By Rick McNary on May 12, 2017
Have you ever wondered what a barn would say if it could talk?
Imagine the tales it would tell after being around for 140 years. The Lamborn Barn in Leavenworth could tell some stories, and one would include its near-death experience. Experts declared the barn dead in 2010, but the Lamborn family knew it had life left and stories to share.
The barn has seen more change in its life than at any other time in the history of humanity.
As masons laid the foundation, an Army on horseback still skirmished with Plains Indians. While the walls were built, Southern slaves moved west to freedom. During the barn’s life, it watched young men march off to wars on foreign soils, the discovery of the cure for polio, vehicles powered by gas replace horse drawn buggies, man land on the moon and the advent of the computer. Never before, in the history of humanity has technology accelerated as quickly as during the life of the barn.
Joe Lamborn invited architects, structural engineers and contractors to inspect the barn built in 1880. They assured him no one could save the dilapidated structure; it was too far gone.
“I called my wife, Valerie, and told her what they told me and said, ‘You’re the only one who says we can’t do it,’” Joe says. “But she thought we could, so I told the guys to put their big boy pants on and help us restore it.”
“We found an old black and white photo of Joe’s great aunts in front of the barn in a horse-drawn carriage,” Valerie says. “We had to restore it.”
Joe is the great-grandson of Horace and Rosemond Lamborn who purchased the property in 1877. Family lore begins the story of the farm near Leavenworth with a broken wagon wheel as the Lamborns headed to the California gold rush. Some stayed; some went on.
“The first part of the barn was built in 1880,” Joe says. “The second part was built in 1910. Our family milked cows in that barn for almost 100 years; it didn’t deserve to fall over.”
They found architects and contractors willing to tackle the job and began restoration in 2010.
“I’m kind of sentimental. I didn’t want to make birdhouses out of it. I wanted our barn to have a purpose again.”
The restoration of the barn took two years to complete. The Lamborns insisted on reusing much of the original materials to maintain the rustic feel. As a result, they received an Award for Excellence in 2012 from Kansas Preservation Alliance.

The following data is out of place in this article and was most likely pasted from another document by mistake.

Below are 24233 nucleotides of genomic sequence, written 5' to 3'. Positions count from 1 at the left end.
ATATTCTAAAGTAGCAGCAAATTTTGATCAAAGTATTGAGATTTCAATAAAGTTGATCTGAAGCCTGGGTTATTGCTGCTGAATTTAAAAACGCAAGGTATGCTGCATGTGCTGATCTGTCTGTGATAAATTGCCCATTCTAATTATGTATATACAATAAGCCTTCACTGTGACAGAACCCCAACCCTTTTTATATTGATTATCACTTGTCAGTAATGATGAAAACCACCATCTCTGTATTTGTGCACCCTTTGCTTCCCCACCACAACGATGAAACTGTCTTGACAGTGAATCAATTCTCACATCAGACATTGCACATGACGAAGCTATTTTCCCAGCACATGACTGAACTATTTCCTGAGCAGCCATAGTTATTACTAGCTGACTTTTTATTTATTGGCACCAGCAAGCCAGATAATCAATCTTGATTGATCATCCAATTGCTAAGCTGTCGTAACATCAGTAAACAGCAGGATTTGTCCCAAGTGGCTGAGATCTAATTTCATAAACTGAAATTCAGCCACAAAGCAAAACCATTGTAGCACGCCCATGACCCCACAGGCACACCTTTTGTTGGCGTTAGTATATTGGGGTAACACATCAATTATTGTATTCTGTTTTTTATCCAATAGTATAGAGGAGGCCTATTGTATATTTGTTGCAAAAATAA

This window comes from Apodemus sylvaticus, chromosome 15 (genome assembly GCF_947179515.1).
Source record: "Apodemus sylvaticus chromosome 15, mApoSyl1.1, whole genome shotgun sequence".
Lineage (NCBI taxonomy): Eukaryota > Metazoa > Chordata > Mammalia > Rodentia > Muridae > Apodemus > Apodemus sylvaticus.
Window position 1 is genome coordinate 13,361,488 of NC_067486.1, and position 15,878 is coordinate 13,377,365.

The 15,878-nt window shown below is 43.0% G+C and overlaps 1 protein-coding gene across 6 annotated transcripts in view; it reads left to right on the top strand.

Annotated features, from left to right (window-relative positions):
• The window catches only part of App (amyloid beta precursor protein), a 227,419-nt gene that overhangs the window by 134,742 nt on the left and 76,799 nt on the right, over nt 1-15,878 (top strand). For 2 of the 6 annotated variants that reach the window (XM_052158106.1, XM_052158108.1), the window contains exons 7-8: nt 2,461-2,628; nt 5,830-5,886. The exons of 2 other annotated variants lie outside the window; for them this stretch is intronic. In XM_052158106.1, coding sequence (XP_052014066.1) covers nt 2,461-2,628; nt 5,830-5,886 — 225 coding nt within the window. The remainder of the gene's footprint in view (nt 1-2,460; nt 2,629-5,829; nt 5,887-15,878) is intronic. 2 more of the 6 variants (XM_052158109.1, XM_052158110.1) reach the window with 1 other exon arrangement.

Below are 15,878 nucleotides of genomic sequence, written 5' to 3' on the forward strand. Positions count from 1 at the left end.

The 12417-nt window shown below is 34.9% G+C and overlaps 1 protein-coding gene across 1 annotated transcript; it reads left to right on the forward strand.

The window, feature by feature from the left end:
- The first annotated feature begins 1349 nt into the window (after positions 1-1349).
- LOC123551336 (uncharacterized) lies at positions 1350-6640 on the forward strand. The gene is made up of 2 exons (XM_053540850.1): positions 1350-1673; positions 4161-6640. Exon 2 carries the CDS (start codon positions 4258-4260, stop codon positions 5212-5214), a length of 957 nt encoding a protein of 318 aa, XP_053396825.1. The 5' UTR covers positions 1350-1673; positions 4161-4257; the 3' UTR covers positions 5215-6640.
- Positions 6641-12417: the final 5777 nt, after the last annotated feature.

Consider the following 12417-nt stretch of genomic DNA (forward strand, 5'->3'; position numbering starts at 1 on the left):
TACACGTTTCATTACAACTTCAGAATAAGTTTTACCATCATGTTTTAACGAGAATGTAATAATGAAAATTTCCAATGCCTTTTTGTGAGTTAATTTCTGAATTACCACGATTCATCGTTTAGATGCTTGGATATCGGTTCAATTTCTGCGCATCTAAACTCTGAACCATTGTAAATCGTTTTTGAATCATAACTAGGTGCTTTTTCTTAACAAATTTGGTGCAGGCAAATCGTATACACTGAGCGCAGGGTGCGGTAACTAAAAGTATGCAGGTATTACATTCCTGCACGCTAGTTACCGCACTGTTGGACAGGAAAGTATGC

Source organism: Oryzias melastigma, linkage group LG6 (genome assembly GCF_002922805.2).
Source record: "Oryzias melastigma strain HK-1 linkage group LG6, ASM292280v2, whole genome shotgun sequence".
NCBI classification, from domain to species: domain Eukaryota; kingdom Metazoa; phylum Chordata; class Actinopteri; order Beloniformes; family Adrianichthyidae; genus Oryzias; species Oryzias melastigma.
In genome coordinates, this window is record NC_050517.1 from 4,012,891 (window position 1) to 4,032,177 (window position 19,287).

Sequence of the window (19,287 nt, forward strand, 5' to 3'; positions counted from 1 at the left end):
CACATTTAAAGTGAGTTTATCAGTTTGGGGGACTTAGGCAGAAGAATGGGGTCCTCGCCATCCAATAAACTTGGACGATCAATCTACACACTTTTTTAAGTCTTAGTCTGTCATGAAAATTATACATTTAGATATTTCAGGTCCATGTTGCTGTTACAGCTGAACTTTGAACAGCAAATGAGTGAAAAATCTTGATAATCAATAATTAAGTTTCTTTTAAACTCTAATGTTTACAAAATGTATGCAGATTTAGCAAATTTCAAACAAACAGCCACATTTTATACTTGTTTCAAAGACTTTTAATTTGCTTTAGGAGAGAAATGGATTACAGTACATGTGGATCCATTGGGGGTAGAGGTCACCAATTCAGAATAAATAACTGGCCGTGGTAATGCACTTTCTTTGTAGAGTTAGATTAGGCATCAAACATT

“One of the things that impressed people from the Preservation Alliance was that we used much of the original material,” Joe says. “The year we won the award, all of the other renovations in the state were funded by tax dollars. Ours was funded with our own money.”
“To stay in the business of farming, you have to be versatile and go where the customer is,” Joe says. “We went to several workshops on creating new business opportunities on farms. Our plan was to restore the barn so people could have weddings and we wanted them to have a rustic barn.”
The first wedding was in 2012 and each year has increased the number of weddings booked. The Lamborns provide a personal touch for brides and frequently refer to them in conversation as “our brides.”
Touring the barn is like going through a museum. Around each corner is yet another story waiting to be told by an assortment of handcrafted tools, cast-iron toys and memorabilia. These items are conversation pieces as a younger generation tries to guess what they are or an older generation explains their use.
“We have bus tours come through with older people who used to live on a farm,” Valerie says. “They love to tour the barn and tell stories about barns they worked in when they were younger.”
“These items are our family’s history,” Joe says as he points to a World War I army footlocker with E.P. Lamborn stenciled on the side.
Not only is one captured by the history of the Lamborn family, but the history of agriculture in Kansas.
“We can tell that old harrow was built some time before 1890 and 1905 because the railroad spikes in there are short,” Joe says. “After 1910, they made the spikes longer. One lady thought we made it for a hat rack.”
In addition to the barn being used for weddings and other gatherings, other enterprises on the farm include grass fed cattle, corn, soybeans and hay. A pumpkin patch is a highlight of fall activities.
“I tell our kids that weddings are one more thing we add to the smorgasbord,” Joe says. “We have to diversify.
“One of my friends said Dad would be really proud of what we’ve done with the barn,” Joe says. “I’m sure he would, but he wouldn’t understand why a bride would want to have a wedding in a barn. In his day, weddings were in churches and barns were for milking cows.”
Like most farms, the Lamborn operation is a family venture. Joe and Valerie’s children, Tim and Rachel, are heavily involved. Tim manages the crop and livestock side while Rachel focuses on marketing the barn and pumpkin patch.
The barn is more than a structure; it is their family’s storyteller. It is part historian, telling the stories of the past, and part prophet, foreseeing the creativity needed to leave their children a legacy.
Those who have milked cows in a barn, loaded hay in the loft, fed livestock or worked on equipment will agree each barn has its own personality. The Kansas Barn Alliance was founded to tell the stories of various barns in our state.
If you pause long enough, old barns will tell you stories of yesterday and give you hope for tomorrow.
Their stories will revolve around the farm families who own them and how proud they are of this most important fact; they help feed the world.
The Lamborn Farms will celebrate their 140th anniversary this year on June 11. For more information, check out their website.